On my commute this morning, I came across this Daring Fireball post taking issue with some comments Fred Wilson made about Apple's dominance as it relates to hardware and the cloud. Evidently, Fred argued that Apple is "too rooted in hardware" and that "hardware is a commodity" so in the next several years we'll see the fact that they've largely fumbled on the cloud come back and bite them. John Gruber's issue with Fred's call here is that while most of the hardware industry is a commodity, there will always be premium hardware product – product that push boundaries in the right ways – and that Apple's stronghold here is firm and relatively permanent, given the competition.
A Eulogy for Twitter: Twitter used to be a sort of surrogate newsroom/barroom where you could organize around ideas with people whose opinions you wanted to assess. Maybe you wouldn't agree with everybody, but that was part of the fun. But at some point Twitter narratives started to look the same. The crowd became predictable, and not in a good way. Too much of Twitter was cruel and petty and fake.
When I first got started in tech, Gary Vaynerchuck was one of the first people to take me under his wing. At the 2008 SXSW conference, Gary introduced me to many of the finest people in tech that I still know today, one of them being Joe Stump. At the time, Joe was the Lead Architect of Digg, which in 2008 was one of the largest sites on the web.
There is little doubt that "the card" will become a critical unit in the future of the World Wide Web. App developers and marketers alike are climbing over each other to update their campaigns and websites to live in a "card" world, while startups like Wildcard are building out the much needed plumbing to help people take advantage of this new design pattern and extend it beyond Twitter's walls. However, I see a major obstacle standing in the way of "
I've posted again on Medium. This time about the huge price cuts Amazon and Google have introduced to their cloud storage businesses. This is big (awesome) news for companies like Picturelife and the people who use them.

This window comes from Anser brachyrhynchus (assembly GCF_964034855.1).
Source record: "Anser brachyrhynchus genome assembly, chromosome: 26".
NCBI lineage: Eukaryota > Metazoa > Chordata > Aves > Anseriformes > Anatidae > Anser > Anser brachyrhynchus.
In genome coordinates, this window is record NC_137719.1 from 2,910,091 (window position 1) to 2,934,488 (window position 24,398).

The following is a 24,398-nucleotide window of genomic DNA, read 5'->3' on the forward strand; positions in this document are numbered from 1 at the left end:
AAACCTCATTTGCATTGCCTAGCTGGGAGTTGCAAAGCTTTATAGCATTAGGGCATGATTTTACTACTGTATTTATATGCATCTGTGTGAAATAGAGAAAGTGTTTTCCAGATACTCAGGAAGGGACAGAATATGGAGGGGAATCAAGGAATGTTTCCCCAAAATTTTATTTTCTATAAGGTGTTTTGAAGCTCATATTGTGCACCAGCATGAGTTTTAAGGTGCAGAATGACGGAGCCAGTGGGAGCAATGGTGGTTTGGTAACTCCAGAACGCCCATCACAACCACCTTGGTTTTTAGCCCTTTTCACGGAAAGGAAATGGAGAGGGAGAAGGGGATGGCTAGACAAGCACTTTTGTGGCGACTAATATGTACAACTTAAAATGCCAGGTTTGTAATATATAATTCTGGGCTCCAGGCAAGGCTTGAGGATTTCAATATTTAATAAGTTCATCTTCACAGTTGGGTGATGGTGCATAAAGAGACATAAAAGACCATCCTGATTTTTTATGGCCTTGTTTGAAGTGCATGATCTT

Getting reviews in the App Store is so important that I'd love to add one of those spammy pop-ups to Picturelife's iOS app. When you're fighting to succeed, it's understandable if you go for the most effective weapon, right? Well, we think it's wrong and so we're not doing it. Instead, we've come up with 7 ways to ask for App Store reviews that fit our idea of digital neighborliness.
It's 9:40pm on Monday night and I just put down Ben Horowitz's The Hard Thing About Hard Things. I bought it at 4:45pm on Saturday, and the last time I read a book front-cover to back-cover like that was several years ago. It was that good. It was so phenomenal, in fact, that I'm going to be buying a copy for each of my Red Bud CEOs and I'm going to encourage everyone on my team at Picturelife read it.
Yesterday, I ran on my treadmill and listened to John Gruber's The Talk Show for the first time. I had never listened to the show before, but since we've started sponsoring John's blog, I thought I should give his podcast a go. (Also, I've just been listening to tech podcasts more. Hosting one has always been an "owning a cafe"-like dream for me). Anyway, he had Joanna Stern on last week and they spoke mostly about the limitations of tablets and especially multi-tasking on tablets.
We've spent 3 years building a product people love and now it's time to scale our marketing. If you have a deep relationship with the photos you and your family take, can bring a lot to the table marketing wise, and want to make a big difference in a growing company, consider working with us.
Twitter killed this blog. Let's face it. If you've been reading me since 2006 (when I coined the 'innonate' moniker and bought this domain) you know I had a great few years of prolific posting. Then, in 2008, I slowly stopped writing at all. It wasn't just me, of course. Google Reader used to be a thing back then. I used to check my Technorati score and see who visited me on my MyBlogLog.